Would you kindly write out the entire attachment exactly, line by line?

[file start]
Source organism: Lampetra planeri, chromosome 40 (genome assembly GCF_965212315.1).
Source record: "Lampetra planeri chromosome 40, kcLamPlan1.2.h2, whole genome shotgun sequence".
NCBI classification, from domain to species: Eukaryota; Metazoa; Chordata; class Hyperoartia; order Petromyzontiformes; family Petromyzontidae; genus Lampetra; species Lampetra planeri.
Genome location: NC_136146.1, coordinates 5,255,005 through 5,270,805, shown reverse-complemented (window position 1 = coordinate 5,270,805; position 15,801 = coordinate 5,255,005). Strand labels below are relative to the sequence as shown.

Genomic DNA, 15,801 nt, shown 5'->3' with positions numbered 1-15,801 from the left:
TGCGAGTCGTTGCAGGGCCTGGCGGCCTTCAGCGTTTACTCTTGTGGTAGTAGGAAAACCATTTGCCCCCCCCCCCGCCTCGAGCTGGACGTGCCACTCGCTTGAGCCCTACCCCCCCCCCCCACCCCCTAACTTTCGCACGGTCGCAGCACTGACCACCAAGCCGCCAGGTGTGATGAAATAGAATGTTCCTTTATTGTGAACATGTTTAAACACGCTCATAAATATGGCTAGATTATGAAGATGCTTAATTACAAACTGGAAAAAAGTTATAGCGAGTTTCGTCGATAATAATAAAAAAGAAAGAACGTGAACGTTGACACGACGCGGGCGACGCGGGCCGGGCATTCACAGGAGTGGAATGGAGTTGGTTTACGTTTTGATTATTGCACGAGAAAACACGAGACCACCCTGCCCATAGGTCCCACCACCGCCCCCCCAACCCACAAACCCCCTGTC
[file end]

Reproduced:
Source organism: Lampetra planeri, chromosome 40 (genome assembly GCF_965212315.1).
Source record: "Lampetra planeri chromosome 40, kcLamPlan1.2.h2, whole genome shotgun sequence".
NCBI classification, from domain to species: Eukaryota; Metazoa; Chordata; class Hyperoartia; order Petromyzontiformes; family Petromyzontidae; genus Lampetra; species Lampetra planeri.
Genome location: NC_136146.1, coordinates 5,255,005 through 5,270,805, shown reverse-complemented (window position 1 = coordinate 5,270,805; position 15,801 = coordinate 5,255,005). Strand labels below are relative to the sequence as shown.

Genomic DNA, 15,801 nt, shown 5'->3' with positions numbered 1-15,801 from the left:
TGCGAGTCGTTGCAGGGCCTGGCGGCCTTCAGCGTTTACTCTTGTGGTAGTAGGAAAACCATTTGCCCCCCCCCCCGCCTCGAGCTGGACGTGCCACTCGCTTGAGCCCTACCCCCCCCCCCCACCCCCTAACTTTCGCACGGTCGCAGCACTGACCACCAAGCCGCCAGGTGTGATGAAATAGAATGTTCCTTTATTGTGAACATGTTTAAACACGCTCATAAATATGGCTAGATTATGAAGATGCTTAATTACAAACTGGAAAAAAGTTATAGCGAGTTTCGTCGATAATAATAAAAAAGAAAGAACGTGAACGTTGACACGACGCGGGCGACGCGGGCCGGGCATTCACAGGAGTGGAATGGAGTTGGTTTACGTTTTGATTATTGCACGAGAAAACACGAGACCACCCTGCCCATAGGTCCCACCACCGCCCCCCCAACCCACAAACCCCCTGTC